2016 seems to have started with a flourish and a bang. The holiday memories are long faded and relegated to a distant past. As we all struggle to achieve that happy medium of work-life, family, friends and kids, I can’t help but wonder sometimes if I am doing enough as a parent.  I am always comforted at the sight of my kids engaged in creating something (as messy as it gets afterwards!) or reading a book rather than with an IPad. Interestingly enough this year marks six years since the advent of the IPad - technology which was pretty much delivered into the laps of our babies.

Chauka Bara is a delightful throwback

I am all for Technology, Innovation and Science. I understand how this positively enhances and makes our lives so much easier; I also understand that the benefits of IPad are multi-fold. Kids obviously love them, learn new things quickly and tend to be absorbed and remain quiet while playing with them. IPads are now part of School Curriculum and are replacing textbooks. All this however, scares me a little. The fact that our kids now inhabit the virtual world more than we do. We now seem to be raising a generation of kids who are missing out on developing crucial social skills.  

Hop Scotch - or our very own Kunta Bille

I feel like our kids have forgotten how to write or enjoy a good old fashioned book. I will be the first to admit that I resort to my phone as a stress-buster or turn a blind eye when my kids have been longer on the phone or IPad than they should. 

Snake and Ladder - the traditional version

I remember some 12 years ago when my son was being raised in Bangalore (India), even regular mobile phones were a luxury and we only had a serviceable one for the family. He spent most of his waking hours exploring the neighbourhood, making friends creating crude toys with bits and pieces and generally enjoying his time out in the Sun. Our daughter born overseas was a totally different story. She could identify and sing-along to her favourite T.V characters before she turned one and she was able to nimbly swipe through games and apps before she was potty trained. The uncomfortable truth for some of us is that Technology is here to stay.

Carrom is an all time family favorite

Days when I can’t work something on my phone or my laptop, I run to my kids for help. I am happy that they are not fazed by technology as I am and can problem solve issues, if need be. However, I have to wonder sometimes, what tools I am enabling my kids with to jump-start their imagination and create a thirst to explore and invent. I sometimes go back in time to my memories when I was their age and wondered what I enjoyed the most.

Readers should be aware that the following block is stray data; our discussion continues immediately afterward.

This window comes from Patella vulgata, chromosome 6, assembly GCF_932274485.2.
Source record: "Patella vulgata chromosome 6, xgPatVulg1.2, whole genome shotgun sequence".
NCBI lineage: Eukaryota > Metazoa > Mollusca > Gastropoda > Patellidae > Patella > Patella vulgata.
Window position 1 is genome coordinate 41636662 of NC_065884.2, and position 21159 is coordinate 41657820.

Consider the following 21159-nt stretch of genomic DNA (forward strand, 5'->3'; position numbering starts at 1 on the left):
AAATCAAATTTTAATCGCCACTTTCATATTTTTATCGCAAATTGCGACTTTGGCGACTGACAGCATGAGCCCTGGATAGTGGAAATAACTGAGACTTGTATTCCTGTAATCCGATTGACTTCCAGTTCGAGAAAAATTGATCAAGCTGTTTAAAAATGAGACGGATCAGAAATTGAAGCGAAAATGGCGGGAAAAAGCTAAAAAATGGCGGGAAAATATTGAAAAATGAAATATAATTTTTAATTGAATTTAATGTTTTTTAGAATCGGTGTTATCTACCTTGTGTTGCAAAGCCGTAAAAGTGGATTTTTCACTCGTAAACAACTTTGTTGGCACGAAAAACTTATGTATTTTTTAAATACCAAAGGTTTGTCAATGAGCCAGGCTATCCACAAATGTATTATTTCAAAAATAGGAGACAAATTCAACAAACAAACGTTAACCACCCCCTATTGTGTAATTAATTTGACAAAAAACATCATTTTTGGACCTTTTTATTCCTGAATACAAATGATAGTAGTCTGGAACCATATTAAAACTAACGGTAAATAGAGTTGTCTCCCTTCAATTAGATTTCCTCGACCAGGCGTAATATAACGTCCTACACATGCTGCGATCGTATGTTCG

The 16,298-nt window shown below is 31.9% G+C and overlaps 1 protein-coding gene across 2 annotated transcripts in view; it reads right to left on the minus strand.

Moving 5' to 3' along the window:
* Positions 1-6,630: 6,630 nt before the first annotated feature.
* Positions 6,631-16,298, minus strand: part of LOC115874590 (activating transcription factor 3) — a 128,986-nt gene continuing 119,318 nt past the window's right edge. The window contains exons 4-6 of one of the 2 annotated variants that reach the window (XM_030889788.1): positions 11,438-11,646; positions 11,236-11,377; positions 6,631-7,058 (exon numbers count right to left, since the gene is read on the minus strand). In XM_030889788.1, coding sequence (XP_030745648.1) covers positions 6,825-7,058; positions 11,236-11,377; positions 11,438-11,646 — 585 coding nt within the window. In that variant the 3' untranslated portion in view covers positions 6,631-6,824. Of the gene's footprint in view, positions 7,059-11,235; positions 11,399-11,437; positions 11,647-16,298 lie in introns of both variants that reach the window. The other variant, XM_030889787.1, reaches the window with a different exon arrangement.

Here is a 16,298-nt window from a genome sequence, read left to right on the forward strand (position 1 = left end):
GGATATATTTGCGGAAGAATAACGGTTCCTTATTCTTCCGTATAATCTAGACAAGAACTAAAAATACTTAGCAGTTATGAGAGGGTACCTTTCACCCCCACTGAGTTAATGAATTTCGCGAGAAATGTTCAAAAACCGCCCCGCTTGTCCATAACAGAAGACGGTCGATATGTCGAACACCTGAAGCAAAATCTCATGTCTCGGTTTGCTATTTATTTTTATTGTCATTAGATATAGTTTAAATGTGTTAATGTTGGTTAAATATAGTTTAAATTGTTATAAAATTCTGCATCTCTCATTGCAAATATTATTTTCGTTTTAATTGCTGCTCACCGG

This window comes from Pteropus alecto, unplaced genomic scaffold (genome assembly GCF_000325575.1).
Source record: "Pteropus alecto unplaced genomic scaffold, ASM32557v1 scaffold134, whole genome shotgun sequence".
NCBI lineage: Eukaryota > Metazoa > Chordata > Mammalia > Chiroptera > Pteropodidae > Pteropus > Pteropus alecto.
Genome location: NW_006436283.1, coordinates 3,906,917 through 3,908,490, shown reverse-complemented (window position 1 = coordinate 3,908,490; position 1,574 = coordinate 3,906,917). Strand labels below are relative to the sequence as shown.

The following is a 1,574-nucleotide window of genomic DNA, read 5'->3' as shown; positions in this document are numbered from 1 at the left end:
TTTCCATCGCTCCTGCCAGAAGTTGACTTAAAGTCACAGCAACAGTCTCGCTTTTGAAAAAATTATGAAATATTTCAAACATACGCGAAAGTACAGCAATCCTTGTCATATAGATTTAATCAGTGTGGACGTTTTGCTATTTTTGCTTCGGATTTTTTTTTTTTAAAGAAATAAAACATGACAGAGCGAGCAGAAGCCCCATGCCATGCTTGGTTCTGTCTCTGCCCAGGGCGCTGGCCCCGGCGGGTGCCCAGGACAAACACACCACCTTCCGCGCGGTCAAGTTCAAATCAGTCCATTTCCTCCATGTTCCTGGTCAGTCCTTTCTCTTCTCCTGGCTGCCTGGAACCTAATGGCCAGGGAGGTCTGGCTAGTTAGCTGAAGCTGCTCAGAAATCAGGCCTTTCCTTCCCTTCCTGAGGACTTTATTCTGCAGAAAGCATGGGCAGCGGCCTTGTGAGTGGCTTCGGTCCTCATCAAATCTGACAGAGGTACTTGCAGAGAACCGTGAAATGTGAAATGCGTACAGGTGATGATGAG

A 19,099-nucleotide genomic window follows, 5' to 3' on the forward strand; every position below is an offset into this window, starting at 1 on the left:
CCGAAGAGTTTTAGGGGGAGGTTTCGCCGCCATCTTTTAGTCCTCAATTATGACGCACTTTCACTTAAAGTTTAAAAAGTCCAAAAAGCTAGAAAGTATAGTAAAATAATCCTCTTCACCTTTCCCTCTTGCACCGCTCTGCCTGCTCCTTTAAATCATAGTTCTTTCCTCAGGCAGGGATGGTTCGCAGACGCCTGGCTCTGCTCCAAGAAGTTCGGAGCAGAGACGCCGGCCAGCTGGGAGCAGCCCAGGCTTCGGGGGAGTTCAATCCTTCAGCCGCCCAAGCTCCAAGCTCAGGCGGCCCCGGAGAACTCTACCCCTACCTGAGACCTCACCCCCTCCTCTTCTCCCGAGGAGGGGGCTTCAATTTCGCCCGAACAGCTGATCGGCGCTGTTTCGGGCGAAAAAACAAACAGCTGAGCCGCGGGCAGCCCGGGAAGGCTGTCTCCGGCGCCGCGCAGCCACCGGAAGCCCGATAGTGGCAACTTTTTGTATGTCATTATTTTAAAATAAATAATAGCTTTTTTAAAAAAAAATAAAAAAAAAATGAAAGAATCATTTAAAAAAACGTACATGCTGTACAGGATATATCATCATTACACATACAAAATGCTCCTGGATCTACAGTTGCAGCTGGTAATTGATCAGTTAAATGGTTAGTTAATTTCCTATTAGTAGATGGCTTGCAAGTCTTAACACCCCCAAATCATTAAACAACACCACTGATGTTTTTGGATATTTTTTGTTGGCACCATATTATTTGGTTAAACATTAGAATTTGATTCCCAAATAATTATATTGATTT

The gorgeous colors are a draw in itself

I remembered the endless days when we played kuntu –bille, Aeroplane or hop-scotch for some of you on the streets and spent hours scrounging construction sites for a perfectly smooth stone for the game. I remember how I spent a whole summer with my brother and cousins in the backyard trying to create scented erasers from pencil shavings and a rubber plant tree. 

I also remember how we scraped tamarind seeds (left over from mum’s cooking) to play Ali Guli Mane (Mancala World), Chawka Bara (Race game) with traditional bronze dices, Carom board and of course our all-time favourite Snakes and Ladders with a twist -  because back in the days some of them came as Ramayana and Mahabharata board games.

After all that reminiscing it was exciting to find some modern version of these games available at Ikea.  I am very thrilled to try these board games with my kids and re-live a bit of my carefree childhood days with them. My kids also came with an innovate idea to make the hop-scotch game work for them. They decided to paint some of our paved area to make up this game. 

This means a run into the local paint shop squabbling over colours and brushes and the dramas and some tears that I already anticipate; but I am quietly excited. This means another weekend where they will not feel the urge to resort to IPads to deal with boredom. I know that they will eventually tire out of these games. But I find that the challenge will be to just keep one step ahead of them and keep them guessing and keep them busy. As one mum rightly said – my child will take all of 5 mins to master the IPad but for me it’s important that she has memories of riding a bike, playing with her friends, getting messy, having fun and just enjoying herself. 

Indian version of Chess!

They don’t understand yet, but we are helping them create fabulous memories of their happy days that they can go back to when they are all grown up, that can hug them like a warm blanket on a cold winter day.


And here's a sneak peek into who I am: A mom, a fashionista, a career woman, and a newly minted blogger. Excited to be part of the Aalayam family.